The very first step to making sure our kids have a livable planet is to stop digging up, exporting and burning coal, oil and gas. There’s just no room for even one more mine or well, yet both Labor and Liberal want to open up the NT to fracking.
Sitting under the ground in the NT is a massive pool of shale gas in the McArthur Basin. The scale of it is off the charts. The Liberals boast of how it holds 400 years of gas supplies and the Labor party went to the election pledging $1.5 billion of public money to open it up.
Unfortunately, despite our best efforts to alert the media to the importance of this issue during the election campaign, it flew almost entirely under the radar. Somehow the Labor Party got away with pledging stronger action on climate change while pledging at the same time to set off a carbon bomb.
The fact is that the Beetaloo Basin and fracking the Territory stand alongside the Adani coal mine as the biggest risks to the future safety and security of this country.
The good news is that after the time I spent in Darwin, the campaign to stop fracking is growing and I reckon this campaign is going to be a great opportunity to put the issue of dangerous climate change front and centre of our national consciousness.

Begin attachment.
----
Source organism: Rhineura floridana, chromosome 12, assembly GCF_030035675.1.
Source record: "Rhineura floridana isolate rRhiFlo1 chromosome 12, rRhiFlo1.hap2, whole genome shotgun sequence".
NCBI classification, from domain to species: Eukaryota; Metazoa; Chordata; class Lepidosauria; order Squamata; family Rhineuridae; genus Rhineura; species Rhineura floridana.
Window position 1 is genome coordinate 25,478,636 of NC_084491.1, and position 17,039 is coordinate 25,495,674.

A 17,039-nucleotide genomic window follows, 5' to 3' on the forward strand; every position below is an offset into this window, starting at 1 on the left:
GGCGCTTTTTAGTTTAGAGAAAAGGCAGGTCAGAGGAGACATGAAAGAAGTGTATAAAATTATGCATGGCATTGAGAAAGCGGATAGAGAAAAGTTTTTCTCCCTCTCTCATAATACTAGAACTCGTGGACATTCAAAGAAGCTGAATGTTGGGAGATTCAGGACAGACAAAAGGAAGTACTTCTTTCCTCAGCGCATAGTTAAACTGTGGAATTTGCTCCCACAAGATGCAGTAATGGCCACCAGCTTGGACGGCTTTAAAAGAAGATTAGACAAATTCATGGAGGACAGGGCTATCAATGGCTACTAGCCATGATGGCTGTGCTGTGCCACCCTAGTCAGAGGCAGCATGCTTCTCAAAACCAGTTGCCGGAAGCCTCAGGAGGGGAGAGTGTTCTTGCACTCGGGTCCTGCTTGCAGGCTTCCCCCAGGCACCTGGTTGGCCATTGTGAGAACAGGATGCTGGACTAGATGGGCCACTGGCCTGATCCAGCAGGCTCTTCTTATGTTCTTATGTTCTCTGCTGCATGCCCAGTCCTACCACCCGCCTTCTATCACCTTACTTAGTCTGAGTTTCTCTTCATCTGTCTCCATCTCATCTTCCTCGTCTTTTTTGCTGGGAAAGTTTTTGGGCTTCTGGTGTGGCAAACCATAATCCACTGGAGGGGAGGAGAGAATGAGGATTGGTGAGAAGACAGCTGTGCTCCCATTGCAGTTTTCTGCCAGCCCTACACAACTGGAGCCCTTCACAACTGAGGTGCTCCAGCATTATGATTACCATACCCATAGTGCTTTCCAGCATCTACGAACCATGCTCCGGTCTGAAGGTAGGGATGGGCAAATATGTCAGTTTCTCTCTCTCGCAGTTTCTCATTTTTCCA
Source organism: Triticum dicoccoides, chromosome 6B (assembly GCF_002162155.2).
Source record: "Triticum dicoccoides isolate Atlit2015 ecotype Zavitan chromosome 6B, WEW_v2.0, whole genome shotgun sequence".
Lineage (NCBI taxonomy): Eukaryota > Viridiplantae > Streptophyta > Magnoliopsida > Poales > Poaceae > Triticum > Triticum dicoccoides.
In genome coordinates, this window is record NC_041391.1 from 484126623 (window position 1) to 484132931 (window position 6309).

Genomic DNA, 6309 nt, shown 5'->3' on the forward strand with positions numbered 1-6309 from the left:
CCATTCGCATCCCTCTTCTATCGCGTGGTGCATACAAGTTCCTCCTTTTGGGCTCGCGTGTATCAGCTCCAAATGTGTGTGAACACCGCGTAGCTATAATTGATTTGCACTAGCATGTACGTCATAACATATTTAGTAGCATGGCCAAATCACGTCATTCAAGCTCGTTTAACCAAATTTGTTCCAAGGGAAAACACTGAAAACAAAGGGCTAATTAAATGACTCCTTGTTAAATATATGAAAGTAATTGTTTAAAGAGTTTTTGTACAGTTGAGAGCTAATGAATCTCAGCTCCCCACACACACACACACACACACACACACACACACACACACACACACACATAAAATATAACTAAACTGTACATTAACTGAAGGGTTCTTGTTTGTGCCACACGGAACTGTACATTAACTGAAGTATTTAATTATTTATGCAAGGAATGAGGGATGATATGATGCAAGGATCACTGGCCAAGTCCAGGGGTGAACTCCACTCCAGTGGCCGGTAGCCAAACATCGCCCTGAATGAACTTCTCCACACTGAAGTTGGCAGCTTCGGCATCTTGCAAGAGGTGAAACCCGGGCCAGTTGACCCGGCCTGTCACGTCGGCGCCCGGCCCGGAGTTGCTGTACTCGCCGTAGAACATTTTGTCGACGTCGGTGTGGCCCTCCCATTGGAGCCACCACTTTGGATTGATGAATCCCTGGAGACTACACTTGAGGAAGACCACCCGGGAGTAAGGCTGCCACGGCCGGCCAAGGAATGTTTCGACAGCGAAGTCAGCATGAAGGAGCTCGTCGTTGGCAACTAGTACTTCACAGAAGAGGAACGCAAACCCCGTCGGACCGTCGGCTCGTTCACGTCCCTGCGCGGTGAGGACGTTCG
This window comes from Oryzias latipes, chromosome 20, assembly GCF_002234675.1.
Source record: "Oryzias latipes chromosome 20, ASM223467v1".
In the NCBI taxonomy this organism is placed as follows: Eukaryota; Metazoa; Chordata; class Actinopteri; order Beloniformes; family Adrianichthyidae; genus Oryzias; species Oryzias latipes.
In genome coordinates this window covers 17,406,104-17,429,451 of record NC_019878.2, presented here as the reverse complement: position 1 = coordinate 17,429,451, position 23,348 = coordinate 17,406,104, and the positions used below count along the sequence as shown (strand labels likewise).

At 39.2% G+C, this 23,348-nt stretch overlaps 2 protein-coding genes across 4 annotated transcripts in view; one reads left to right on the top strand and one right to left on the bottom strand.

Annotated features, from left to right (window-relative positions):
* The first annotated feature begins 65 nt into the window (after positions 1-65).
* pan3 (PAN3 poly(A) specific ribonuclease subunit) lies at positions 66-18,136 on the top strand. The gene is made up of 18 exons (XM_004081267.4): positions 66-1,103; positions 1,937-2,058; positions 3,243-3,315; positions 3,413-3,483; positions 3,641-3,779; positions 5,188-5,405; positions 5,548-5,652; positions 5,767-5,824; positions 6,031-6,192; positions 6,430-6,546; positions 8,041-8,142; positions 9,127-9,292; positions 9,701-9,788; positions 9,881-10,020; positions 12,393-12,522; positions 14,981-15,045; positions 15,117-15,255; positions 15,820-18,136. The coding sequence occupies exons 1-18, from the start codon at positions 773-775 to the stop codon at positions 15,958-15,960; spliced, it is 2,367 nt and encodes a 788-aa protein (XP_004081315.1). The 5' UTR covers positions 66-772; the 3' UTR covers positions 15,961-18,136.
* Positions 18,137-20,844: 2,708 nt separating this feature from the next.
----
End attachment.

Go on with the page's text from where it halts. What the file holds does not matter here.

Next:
Both Labor and the Liberals right around the country receive millions of dollars in donations from the fossil fuel industry, so we shouldn’t be at all surprised when we see the two old parties acting more like the lobbying wing of that industry than acting like your elected representatives.
But while money and influence may well be on their side, we have something that they never will: people power.
They can solicit millions in donations, but we can bring millions into the streets. And that’s just one of the reasons that we are going to win.
This is a very exciting election for the Greens in the Territory. It is going to be hard – have no illusions about that. They don’t have an incumbent senator and they’ve never had an MP in Parliament, but there’s also never been a better opportunity than right now in pushing Labor and the Liberal-Nationals by running a strong anti-fracking, pro renewables climate campaign.
Everywhere I went, folks were fired up and asking what they could do to help elect the first Greens MP to the NT Parliament. We had a packed house for our campaign kick-off (and special thanks to the folks at local hotspot the Lucky Bat for hosting us and for the special green pizza!). And at one volunteer night, 20 people turned up to find out how they could get involved in the campaign; that’s a pretty good turnout for anywhere, not just the NT.